Pretoria - With an hour having passed since the vuvuzela moment at midday, South Africans around the country are still blowing their vuvuzelas and honking their horns showing solidarity for Bafana Bafana.
"It has finally arrived. This is the result of hard work that we have put in as a country," former Bafana Bafana player Andre Arendse said in a television interview on Wednesday.
Sandton residents formed a human chain near the Southern Sun Hotel Grayston where the national team is staying. The upmarket suburb was brought to a standstill as the spirit of unity poured onto the streets as part of the United We Shall Stand for Bafana Campaign, an initiative by Southern Sun, Primedia Broadcasting and Supersport.
The streets of Sandton were covered in a sea of gold and green as South Africans came out in support of the national team which is touring the area in an open top bus.
A banner at the top of one of Sandton building reads "Aweh Mzansi Aweh".
"I have never seen such a mood," was what former Bafana Bafana player Doctor Khumalo had to say.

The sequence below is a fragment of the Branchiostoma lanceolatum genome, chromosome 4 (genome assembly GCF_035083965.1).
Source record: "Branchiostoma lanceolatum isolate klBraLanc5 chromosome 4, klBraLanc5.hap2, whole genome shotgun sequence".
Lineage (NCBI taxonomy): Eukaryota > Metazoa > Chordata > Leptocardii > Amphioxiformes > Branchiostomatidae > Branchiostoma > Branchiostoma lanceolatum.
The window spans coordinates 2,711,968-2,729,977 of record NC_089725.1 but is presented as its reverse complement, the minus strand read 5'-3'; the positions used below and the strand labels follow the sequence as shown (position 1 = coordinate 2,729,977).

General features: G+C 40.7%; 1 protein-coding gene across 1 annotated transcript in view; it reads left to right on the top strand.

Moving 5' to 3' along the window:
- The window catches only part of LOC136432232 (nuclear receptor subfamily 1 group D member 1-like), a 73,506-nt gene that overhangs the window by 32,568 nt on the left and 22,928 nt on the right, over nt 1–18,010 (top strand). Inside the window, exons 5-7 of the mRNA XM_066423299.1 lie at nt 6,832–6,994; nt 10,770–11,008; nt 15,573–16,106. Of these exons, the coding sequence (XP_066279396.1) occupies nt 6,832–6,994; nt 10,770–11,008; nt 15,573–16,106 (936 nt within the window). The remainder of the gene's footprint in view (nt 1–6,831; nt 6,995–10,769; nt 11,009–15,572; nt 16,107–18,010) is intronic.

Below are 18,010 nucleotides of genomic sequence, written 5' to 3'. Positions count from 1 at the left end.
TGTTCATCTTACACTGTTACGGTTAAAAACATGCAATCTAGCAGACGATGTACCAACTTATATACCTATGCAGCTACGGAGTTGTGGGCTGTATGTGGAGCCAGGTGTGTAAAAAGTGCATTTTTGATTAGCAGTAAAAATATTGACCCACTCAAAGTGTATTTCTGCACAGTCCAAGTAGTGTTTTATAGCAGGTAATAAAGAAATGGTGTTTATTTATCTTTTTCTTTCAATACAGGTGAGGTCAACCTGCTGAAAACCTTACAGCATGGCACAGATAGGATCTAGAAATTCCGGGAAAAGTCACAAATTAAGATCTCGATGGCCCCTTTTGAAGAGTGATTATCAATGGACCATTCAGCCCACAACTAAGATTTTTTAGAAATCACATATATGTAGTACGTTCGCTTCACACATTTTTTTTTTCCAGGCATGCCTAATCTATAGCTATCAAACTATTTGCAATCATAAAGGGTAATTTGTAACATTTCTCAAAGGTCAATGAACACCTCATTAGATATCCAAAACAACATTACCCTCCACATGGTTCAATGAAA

The vibe was also seen on the streets of Pretoria with some workers leaning out of their office windows blowing their vuvuzela while others lined the streets of the city blowing their vuvuzelas in solidarity.
School children in minibus taxis also blew their vuvuzelas from the inside of the vehicles, while other motorists hooted. Metro Police officers also took to hooting and among the myriad of noise an ambulance kept watch at the corner of Prinsloo and Vermeulen streets. The sea of noise however did not seem to obstruct traffic much.
Speaking to Supersport from the open top bus Siphiwe Tshabalala, who marks his 50th appearance in team colours in the opening match against Mexico on Friday said: "This is a special day not only for Bafana Bafana but for South Africa."
Tshabalala also expressed thanks to the thousands of people who had come to show their support.
Team Captain Aaron Mokoena said he was shocked at the turnout of people who have come to show their support.